Jones, Philip D; Jonsson, T; Wheeler, Dennis A (1997): Monthly values of the North Atlantic Oscillation Index from 1821 to 2000. PANGAEA, https://doi.org/10.1594/PANGAEA.56559, Supplement to: Jones, PD et al. (1997): Extension to the North Atlantic Oscillation using early instrumental pressure observations from Gibraltar and South-West Iceland. International Journal of Climatology, 17(13), 1433-1450, https://doi.org/10.1002/(SICI)1097-0088(19971115)17:13%3C1433::AID-JOC203%3E3.0.CO;2-P
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Early instrumental pressure measurements from Gibraltar and the Reykjavik area of Iceland have been used to extend to 1821 the homogeneous pressure series at the two locations. In winter the two sites are located close to the centres of action that comprise the North Atlantic Oscillation (NAO). The extended 'winter half-year' record of the NAO enables recent changes in the record to be placed in the context of the period 1823–1996. The period since the early 1970s is the most prolonged positive phase of the oscillation and the late 1980s and early 1990s is the period with the highest values (strongest westerlies). The winter of 1995–1996 marked a dramatic switch in the index, with the change from 1994–1995 being the greatest change recorded from one year to the next since the series began in 1823. (The extended Gibraltar and Reykjavik monthly pressures and the NAO series can be found on the Climatic Research Unit home page, http://www.cru.uea.ac.uk/).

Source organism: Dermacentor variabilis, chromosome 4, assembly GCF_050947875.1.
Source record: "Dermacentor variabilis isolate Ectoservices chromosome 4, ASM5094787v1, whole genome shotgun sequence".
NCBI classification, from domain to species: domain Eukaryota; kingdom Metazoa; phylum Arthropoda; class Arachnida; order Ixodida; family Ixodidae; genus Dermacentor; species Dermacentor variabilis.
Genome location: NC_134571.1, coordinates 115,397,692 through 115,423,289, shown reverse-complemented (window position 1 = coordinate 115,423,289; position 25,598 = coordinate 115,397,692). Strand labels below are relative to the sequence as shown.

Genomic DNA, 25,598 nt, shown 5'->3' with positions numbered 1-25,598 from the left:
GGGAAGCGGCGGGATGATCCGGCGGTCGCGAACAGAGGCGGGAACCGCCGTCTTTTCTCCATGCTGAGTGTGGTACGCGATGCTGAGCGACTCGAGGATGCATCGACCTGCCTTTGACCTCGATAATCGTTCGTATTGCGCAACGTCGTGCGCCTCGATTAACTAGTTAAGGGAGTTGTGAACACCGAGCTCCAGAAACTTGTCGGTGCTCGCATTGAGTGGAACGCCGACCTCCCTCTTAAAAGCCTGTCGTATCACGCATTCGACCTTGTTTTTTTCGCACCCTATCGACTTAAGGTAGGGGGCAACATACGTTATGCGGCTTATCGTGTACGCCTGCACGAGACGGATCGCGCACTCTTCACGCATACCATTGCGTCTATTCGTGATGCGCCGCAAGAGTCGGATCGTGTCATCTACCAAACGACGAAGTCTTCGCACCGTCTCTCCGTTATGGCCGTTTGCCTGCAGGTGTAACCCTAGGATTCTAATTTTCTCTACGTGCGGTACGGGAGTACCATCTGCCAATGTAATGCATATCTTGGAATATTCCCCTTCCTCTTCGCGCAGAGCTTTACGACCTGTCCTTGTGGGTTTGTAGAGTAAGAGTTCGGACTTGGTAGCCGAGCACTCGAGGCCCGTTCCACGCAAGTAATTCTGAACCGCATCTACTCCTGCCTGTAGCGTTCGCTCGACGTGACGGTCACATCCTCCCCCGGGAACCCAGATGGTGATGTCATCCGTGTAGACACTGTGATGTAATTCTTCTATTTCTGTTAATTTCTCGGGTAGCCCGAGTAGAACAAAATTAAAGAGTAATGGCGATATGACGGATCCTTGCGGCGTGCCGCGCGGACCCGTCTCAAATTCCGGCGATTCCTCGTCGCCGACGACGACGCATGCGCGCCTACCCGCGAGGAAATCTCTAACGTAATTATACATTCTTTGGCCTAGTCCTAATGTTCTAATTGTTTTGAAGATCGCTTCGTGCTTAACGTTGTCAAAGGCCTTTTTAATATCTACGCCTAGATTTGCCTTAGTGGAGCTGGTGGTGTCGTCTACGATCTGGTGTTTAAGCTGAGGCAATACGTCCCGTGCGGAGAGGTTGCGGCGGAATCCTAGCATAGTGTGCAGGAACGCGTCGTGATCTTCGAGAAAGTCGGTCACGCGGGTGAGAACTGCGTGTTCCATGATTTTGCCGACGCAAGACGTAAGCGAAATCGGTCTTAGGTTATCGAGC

Source data set:
Latitude: 0.000000 * Longitude: 0.000000
Date/Time Start: 1821-07-15T00:00:00 * Date/Time End: 2000-02-15T00:00:00
Minimum Elevation: 0.0 m * Maximum Elevation: 0.0 m
The North Atlantic Oscillation (NAO) is defined as the normalized pressure difference between a station on the Azores and one on Iceland. NOA is one of the major modes of variability of the Northern Hemisphere atmosphere. It is particularly important in winter, when it exerts a strong control on the climate of the Northern Hemisphere. It is also the season that exhibits the strongest interdecadal variability. For winter, the difference between the normalised sea level pressure over Gibraltar and the normalised sea level pressure over Southwest Iceland is a useful index of the strength of the NAO. Jones et al. (1997) used early instrumental data to extend this index back to 1823.
2134 data points